A Heist Bitterly Hatched Armored Car Driver Gone With

A Heist Bitterly Hatched Armored Car Driver Gone With

Philip Noel Johnson toiled 10 years as an armored car driver, hauling millions of dollars around Florida and Georgia for wages of $7 an hour.

He complained constantly, bitter about a lifetime of lost opportunities how a crooked spine kept him out of police or military service, how God never gave him a wife, how he couldn find a good paying job.

The complaining ceased in late March. Johnson may finally have succeeded at something significant. In one of the biggest heists on record, he is accused of robbing his employer and stealing a van stuffed with $22 million.

Johnson, 33, was initially considered an amateur who would be nabbed in days.

The crime has stumped the FBI and police. Some officials suspect he fled overseas.

Johnson lived alone in a small house he bought in a modest neighborhood for $44, were to buy fake id 000 seven years ago. Inside, after the robbery, police found a spray painted message scrawled across a wall of Pain. the days before the heist, friends and neighbors say, Johnson voiced his frustrations.

just couldn get anywhere in life. He was always talking about his disappointments and his job didn pay good. It was always negative things, said neighbor June Glover.

Dr. Richard Hollinger, a University of Florida sociology professor who has studied employee theft, said inside jobs are linked to feelings of inequity that employers engender over a long period of time. the time of the robbery, make a fake id Johnson made less than $15,000 a year.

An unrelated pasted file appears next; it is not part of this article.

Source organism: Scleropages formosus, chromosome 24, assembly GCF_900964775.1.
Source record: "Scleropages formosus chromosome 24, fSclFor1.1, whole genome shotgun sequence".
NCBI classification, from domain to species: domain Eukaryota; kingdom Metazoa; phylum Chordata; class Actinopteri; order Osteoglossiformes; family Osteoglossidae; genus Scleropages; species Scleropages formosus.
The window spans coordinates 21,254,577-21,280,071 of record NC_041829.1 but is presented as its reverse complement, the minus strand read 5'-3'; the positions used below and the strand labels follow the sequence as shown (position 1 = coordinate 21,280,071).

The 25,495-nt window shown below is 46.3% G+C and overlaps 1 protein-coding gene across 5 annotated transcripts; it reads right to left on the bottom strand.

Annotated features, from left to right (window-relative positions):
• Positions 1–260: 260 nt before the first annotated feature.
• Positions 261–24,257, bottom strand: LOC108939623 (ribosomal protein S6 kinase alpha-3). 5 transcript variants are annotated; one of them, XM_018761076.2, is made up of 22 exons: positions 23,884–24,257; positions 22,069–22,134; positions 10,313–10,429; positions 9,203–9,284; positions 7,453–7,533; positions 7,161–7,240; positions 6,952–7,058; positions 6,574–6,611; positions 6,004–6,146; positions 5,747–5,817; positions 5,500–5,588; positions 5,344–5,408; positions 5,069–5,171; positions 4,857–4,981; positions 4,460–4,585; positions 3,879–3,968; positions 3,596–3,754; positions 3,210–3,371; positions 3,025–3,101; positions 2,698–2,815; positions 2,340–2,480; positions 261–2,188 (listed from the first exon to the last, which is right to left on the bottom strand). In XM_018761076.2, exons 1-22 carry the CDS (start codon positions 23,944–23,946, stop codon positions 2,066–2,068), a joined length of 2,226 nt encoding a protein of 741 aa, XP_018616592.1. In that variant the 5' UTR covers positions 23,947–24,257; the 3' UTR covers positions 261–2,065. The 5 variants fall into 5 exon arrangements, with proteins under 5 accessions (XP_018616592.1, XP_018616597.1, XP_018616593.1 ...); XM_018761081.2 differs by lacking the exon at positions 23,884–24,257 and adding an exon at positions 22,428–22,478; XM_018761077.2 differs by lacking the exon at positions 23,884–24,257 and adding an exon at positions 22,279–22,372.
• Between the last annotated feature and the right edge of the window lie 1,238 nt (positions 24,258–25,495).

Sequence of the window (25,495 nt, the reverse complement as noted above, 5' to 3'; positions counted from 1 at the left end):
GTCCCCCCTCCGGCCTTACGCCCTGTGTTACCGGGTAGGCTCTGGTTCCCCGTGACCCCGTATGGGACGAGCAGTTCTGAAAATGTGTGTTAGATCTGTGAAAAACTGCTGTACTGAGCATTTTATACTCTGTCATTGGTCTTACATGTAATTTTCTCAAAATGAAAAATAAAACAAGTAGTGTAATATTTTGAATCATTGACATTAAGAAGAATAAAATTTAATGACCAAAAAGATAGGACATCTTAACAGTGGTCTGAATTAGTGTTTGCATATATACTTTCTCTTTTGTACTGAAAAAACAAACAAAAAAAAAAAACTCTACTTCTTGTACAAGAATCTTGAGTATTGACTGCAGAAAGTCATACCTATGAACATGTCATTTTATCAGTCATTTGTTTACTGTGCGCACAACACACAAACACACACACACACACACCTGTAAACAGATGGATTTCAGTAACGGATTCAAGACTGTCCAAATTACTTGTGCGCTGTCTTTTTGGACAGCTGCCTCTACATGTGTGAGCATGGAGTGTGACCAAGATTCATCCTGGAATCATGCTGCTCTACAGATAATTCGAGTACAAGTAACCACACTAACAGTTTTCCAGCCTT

sounds like this was pretty well thought out, Hollinger said. Fellow guards Dan Smith, 27, and James Brown, 52, were inside, placing money into the vault.

Johnson pulled a gun, best fake id state handcuffed the guards and slipped bags over their heads, then stuffed a large white van with bags of money from floor to ceiling. Sunday.

He took Brown to his house and handcuffed him to a pipe in the bedroom closet.

When Brown and Smith had not come home by Sunday afternoon, relatives called police, who discovered the robbery. He told police where to find Brown.

Police found the van, empty, the next morning in Asheville.

FBI agents believe Johnson took a bus to the Mexican border, according to Capt. Bruce Pike of the Buncombe County Sheriff Office in Asheville.

Johnson used fake IDs, some of which had been acquired in 1995, fake drivers license to avoid police, and has fake passports he could use to leave the country, the FBI said.

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